Local Soccer: Mac Haifa aiming for comeback

It's been a rocky ride for Maccabi Haifa since it last won the Israeli Premier League in 2006.

By EVA COHEN
October 30, 2007 12:06
2 minute read.
Local Soccer: Mac Haifa aiming for comeback

Maccabi Haifa 298.88. (photo credit: AP)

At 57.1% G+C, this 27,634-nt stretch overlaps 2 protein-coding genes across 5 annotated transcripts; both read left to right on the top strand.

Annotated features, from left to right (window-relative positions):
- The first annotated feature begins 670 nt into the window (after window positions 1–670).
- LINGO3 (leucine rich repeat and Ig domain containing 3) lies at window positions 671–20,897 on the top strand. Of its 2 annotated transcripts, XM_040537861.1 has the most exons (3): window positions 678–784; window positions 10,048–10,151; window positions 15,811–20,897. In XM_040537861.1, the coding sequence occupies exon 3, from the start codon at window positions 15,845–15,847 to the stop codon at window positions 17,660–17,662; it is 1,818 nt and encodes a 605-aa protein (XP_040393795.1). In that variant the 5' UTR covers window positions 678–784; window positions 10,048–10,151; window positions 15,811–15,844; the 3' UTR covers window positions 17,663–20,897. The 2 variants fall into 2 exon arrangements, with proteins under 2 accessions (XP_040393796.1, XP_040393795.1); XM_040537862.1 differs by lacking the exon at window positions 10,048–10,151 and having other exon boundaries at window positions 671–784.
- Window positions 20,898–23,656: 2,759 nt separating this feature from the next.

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It's been a rocky ride for Maccabi Haifa since it last won the Israeli Premier League in 2006. That was Haifa's fifth title in six years. However, its dynasty seemed to come to an end last season after a lackluster performance in the league, in which the Greens struggled to a fifth place finish. In the summer there was a significant turnover in players, but the club just couldn't seem to get anything together. The hope was that this season all the loose parts would fit. That dream was shattered when Maccabi lost its first three games of the season. However, recent events suggest the team's fortunes could be changing. In the summer of 2006 Betar Jerusalem poached a couple of Haifa's best players, when Michael Zandberg and Arik Benado joined the yellow and black at Teddy Stadium. But earlier this month two Betar players went the other way. Unsettled midfielder Omri Afek was transferred to Haifa along with left back Eliran Danin. The acquisition of Afek has already proved a canny buy. His goal late in the game against Kiryat Shmoneh, which earned Haifa a 1-0 win on October 20, gave the club a vital boost in its attempt to climb up the rankings. "I had a very warm welcome to the team and it has been a very good start, especially with my goal against Kiryat Shmoneh," Afek told The Jerusalem Post. "There has been a very large changeover of players, and there is a large process to deal with each change. "It looks better every month. We have high ambitions and things are going the right way for us now." Afek said that it has been a big change for him, moving from one big club to another, especially considering the rivalry between Haifa and Betar. But, he said he sees it as a big step in his career and, furthermore, feels like he is coming full circle. "I was actually a huge Maccabi Haifa fan as a child," he recalled. "When I was 13, I even participated in a program where youth get to "Meet the Stars", and I got to meet Maccabi [players]. When you join a league, things change for how you feel about teams; you can't be a fan anymore. But I am very happy to be in Haifa now." Danin also seems to have made a positive start with the club in the north. "It's a great feeling to be in Haifa," he said. "I was with Betar for five years, so of course I had friends there and it is difficult to leave them, but I'm making friends with my team and everything is going really well." However, after winning three games in a row, Haifa was beaten by Maccabi Netanya on Saturday night, something of a setback. The team will have to quickly put the loss behind it, and the preparation for their crucial game against champion Betar next week has already begun. The match against Betar on Sunday in Haifa will be a telling indicator of whether Maccabi is heading down the road to rehabilitation that the fans hope to see. A win will still leave Haifa with a seven point margin to make up. However it could signal that this time it is Haifa which has made the transfer coups and that Betar have an opponent worthy of looking over their shoulders for.

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